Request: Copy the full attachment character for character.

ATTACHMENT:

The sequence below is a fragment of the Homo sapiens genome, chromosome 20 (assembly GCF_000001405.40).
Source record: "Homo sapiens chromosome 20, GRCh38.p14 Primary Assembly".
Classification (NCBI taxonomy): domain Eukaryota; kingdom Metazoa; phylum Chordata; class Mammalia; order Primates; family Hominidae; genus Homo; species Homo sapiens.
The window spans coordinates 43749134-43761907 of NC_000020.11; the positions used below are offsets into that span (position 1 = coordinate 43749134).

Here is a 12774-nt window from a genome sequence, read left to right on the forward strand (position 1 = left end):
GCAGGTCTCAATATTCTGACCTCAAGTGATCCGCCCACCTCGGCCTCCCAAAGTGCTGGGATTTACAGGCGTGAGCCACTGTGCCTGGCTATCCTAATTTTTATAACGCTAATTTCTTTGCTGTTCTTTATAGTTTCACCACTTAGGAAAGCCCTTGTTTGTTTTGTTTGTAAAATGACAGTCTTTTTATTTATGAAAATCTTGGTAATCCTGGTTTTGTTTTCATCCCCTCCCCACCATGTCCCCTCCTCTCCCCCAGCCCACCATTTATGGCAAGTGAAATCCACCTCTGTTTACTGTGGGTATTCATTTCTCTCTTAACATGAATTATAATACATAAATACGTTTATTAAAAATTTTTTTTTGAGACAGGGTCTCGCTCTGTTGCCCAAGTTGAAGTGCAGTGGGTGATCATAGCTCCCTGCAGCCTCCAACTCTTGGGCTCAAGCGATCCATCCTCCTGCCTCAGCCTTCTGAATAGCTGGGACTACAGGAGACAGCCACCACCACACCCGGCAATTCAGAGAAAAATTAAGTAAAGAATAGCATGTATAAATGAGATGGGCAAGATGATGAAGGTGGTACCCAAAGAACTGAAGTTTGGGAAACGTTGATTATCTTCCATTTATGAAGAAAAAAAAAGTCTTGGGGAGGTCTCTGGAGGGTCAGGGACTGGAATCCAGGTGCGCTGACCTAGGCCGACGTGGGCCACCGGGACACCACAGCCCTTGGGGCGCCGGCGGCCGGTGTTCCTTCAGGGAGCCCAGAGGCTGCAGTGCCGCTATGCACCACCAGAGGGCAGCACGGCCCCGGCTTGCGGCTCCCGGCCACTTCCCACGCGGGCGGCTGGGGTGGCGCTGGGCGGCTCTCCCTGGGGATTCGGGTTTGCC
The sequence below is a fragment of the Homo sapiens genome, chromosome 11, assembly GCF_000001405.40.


The sequence below is a fragment of the Homo sapiens genome, chromosome 20 (assembly GCF_000001405.40).
Source record: "Homo sapiens chromosome 20, GRCh38.p14 Primary Assembly".
Classification (NCBI taxonomy): domain Eukaryota; kingdom Metazoa; phylum Chordata; class Mammalia; order Primates; family Hominidae; genus Homo; species Homo sapiens.
The window spans coordinates 43749134-43761907 of NC_000020.11; the positions used below are offsets into that span (position 1 = coordinate 43749134).

Here is a 12774-nt window from a genome sequence, read left to right on the forward strand (position 1 = left end):
GCAGGTCTCAATATTCTGACCTCAAGTGATCCGCCCACCTCGGCCTCCCAAAGTGCTGGGATTTACAGGCGTGAGCCACTGTGCCTGGCTATCCTAATTTTTATAACGCTAATTTCTTTGCTGTTCTTTATAGTTTCACCACTTAGGAAAGCCCTTGTTTGTTTTGTTTGTAAAATGACAGTCTTTTTATTTATGAAAATCTTGGTAATCCTGGTTTTGTTTTCATCCCCTCCCCACCATGTCCCCTCCTCTCCCCCAGCCCACCATTTATGGCAAGTGAAATCCACCTCTGTTTACTGTGGGTATTCATTTCTCTCTTAACATGAATTATAATACATAAATACGTTTATTAAAAATTTTTTTTTGAGACAGGGTCTCGCTCTGTTGCCCAAGTTGAAGTGCAGTGGGTGATCATAGCTCCCTGCAGCCTCCAACTCTTGGGCTCAAGCGATCCATCCTCCTGCCTCAGCCTTCTGAATAGCTGGGACTACAGGAGACAGCCACCACCACACCCGGCAATTCAGAGAAAAATTAAGTAAAGAATAGCATGTATAAATGAGATGGGCAAGATGATGAAGGTGGTACCCAAAGAACTGAAGTTTGGGAAACGTTGATTATCTTCCATTTATGAAGAAAAAAAAAGTCTTGGGGAGGTCTCTGGAGGGTCAGGGACTGGAATCCAGGTGCGCTGACCTAGGCCGACGTGGGCCACCGGGACACCACAGCCCTTGGGGCGCCGGCGGCCGGTGTTCCTTCAGGGAGCCCAGAGGCTGCAGTGCCGCTATGCACCACCAGAGGGCAGCACGGCCCCGGCTTGCGGCTCCCGGCCACTTCCCACGCGGGCGGCTGGGGTGGCGCTGGGCGGCTCTCCCTGGGGATTCGGGTTTGCC
The sequence below is a fragment of the Homo sapiens genome, chromosome 11, assembly GCF_000001405.40.